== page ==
Where To Visit The Most Historic Landmarks In The Northwest

The American Northwest is a blend of breathtaking scenery with echoes of the past. Its coastlines, valleys, and peaks are natural wonders, where Native American legends are etched into the walls, pioneers braved the unknown, and earth-shattering events shaped mountains. There's enough for a lifetime of discovery, from Oregon's iconic ending and Washington's hidden enchantments to Montana's solemn battlegrounds and worn roads of Wyoming.

These natural landmarks resonate with profound cultural, spiritual, or religious significance for indigenous people. While some were beacons, guiding the early pioneers and molding the trajectory of Western exploration. Yet, they all stand as emblems of pride, identity, or introspection. While some epitomize the indomitable American spirit, others honor the memories of the original inhabitants who cherished the land long before settlers arrived. Some do both. So, lace up your hiking boots, open your history books, and let curiosity take the lead as we journey through the most iconic landmarks of the Northwest.

The South Pass

Wyoming's South Pass paved the way for American expansion. In 1805, Lewis and Clark's Corps of Discovery almost froze and starved, trying to cross the Rocky Mountains. Manifest Destiny underlined migration, settlement, and military leverage. People were driven west towards Oregon and California by the allure of free land, the glimmer of gold, and the pursuit of religious freedom (and missionary work).

The Rocky Mountains were a hindrance to westward expansion. Stretching over 3,000 miles from Alaska to New Mexico, the Rockies are a maze of mountain ranges, valleys, and rugged terrain. The weather could change from dangerously cold to severe thunderstorms, and the settlers encroaching upon Native lands were not always welcomed. Thus, travel, trade, and communication weren't easy — near impossible for families.

It all changed with the 20-mile-wide South Pass — a gap through the dangerous Rockies — making travel quicker and safer. Known by Native Americans for centuries, the South Pass was uncovered in 1824 by legendary (anyone who fights a bear and lives is legendary) frontiersman Jedediah Strong Smith with help from Crow natives. In 1843, a massive caravan of 120 wagons, 1,000 people, and even more livestock crossed the South Pass, opening the way for up to 500,000 settlers. Today, South Pass is a U.S. National Historic Landmark. Visitors can see the deep trails etched into the pass, enduring symbols of a bygone era, a road carved by emigrants and their wagon wheels as they sought greener pastures.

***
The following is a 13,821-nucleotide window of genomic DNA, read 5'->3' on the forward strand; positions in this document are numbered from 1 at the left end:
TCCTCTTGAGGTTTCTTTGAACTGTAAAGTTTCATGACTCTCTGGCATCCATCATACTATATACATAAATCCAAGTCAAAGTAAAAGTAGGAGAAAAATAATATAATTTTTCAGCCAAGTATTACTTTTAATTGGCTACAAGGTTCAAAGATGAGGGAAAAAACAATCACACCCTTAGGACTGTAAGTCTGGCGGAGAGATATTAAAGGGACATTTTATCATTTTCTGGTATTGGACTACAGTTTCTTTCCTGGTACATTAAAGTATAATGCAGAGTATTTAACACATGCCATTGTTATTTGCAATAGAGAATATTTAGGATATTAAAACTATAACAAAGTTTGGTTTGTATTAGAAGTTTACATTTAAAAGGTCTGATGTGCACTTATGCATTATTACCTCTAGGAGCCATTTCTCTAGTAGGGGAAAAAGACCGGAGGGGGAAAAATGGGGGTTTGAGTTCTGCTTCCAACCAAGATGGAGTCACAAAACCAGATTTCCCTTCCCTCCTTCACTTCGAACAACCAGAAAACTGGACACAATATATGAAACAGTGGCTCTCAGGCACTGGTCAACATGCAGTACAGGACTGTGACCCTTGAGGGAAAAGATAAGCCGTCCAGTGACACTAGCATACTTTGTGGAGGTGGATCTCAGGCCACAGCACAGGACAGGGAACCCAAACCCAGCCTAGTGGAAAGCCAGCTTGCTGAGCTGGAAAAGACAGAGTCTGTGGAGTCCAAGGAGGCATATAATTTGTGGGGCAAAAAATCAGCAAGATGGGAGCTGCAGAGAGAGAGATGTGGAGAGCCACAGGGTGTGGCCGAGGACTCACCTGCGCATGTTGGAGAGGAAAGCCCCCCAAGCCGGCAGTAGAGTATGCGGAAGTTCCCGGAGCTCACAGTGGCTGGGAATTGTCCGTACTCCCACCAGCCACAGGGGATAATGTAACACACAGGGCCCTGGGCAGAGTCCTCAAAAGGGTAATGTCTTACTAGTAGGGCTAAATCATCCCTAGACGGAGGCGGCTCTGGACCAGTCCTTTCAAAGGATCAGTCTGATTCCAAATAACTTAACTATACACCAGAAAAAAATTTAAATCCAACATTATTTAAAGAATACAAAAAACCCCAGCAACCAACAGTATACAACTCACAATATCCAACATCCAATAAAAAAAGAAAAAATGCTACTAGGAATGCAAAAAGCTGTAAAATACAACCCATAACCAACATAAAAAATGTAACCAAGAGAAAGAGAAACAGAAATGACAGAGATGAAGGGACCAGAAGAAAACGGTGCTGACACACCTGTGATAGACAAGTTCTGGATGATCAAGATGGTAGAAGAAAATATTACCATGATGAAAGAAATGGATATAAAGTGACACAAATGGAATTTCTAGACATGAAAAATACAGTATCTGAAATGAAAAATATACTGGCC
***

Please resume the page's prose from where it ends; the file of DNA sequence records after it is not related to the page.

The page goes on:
Little Bighorn Battlefield

The Little Bighorn Battlefield in Montana marks one of the last armed efforts of the Northern Plains Indians to preserve their ancestral way of life. It is here, in 1876, that the Battle of Little Bighorn, often referred to as "Custer's Last Stand", took place. This battle saw the combined forces of the Lakota, Northern Cheyenne, and Arapaho tribes clash with the 7th Regiment of the U.S. Cavalry, led by Lieutenant Colonel George Armstrong Custer.

The coming together of these tribes represented a significant moment of unity against a common threat — U.S. military forces, forced displacement, and theft of their traditional lands. The U.S. government's westward expansion ambitions, breach of previous treaties, and the discovery of gold in places like the Black Hills led to conflict.

The total defeat of Custer and his troops symbolized Native American resistance against U.S. expansionist policies and military intervention. For the indigenous tribes, this battlefield is a place of remembrance and cultural and spiritual significance. While the grounds represent a defeat for Custer, the field also commemorates the resilience, unity, and defense of the traditions and territories against overwhelming odds for the indigenous community. 

Today's visitors to the Little Bighorn Battlefield will find it both haunting and educational. Scattered markers point where soldiers and Native warriors fell, a stark visual representation of the battle's intensity. The site is well-preserved. The surrounding landscape, rolling hills, and the Big Sky vistas of Montana add to the site's contemplative ambiance, making it a powerful destination for understanding a pivotal moment in American history.

Devils Tower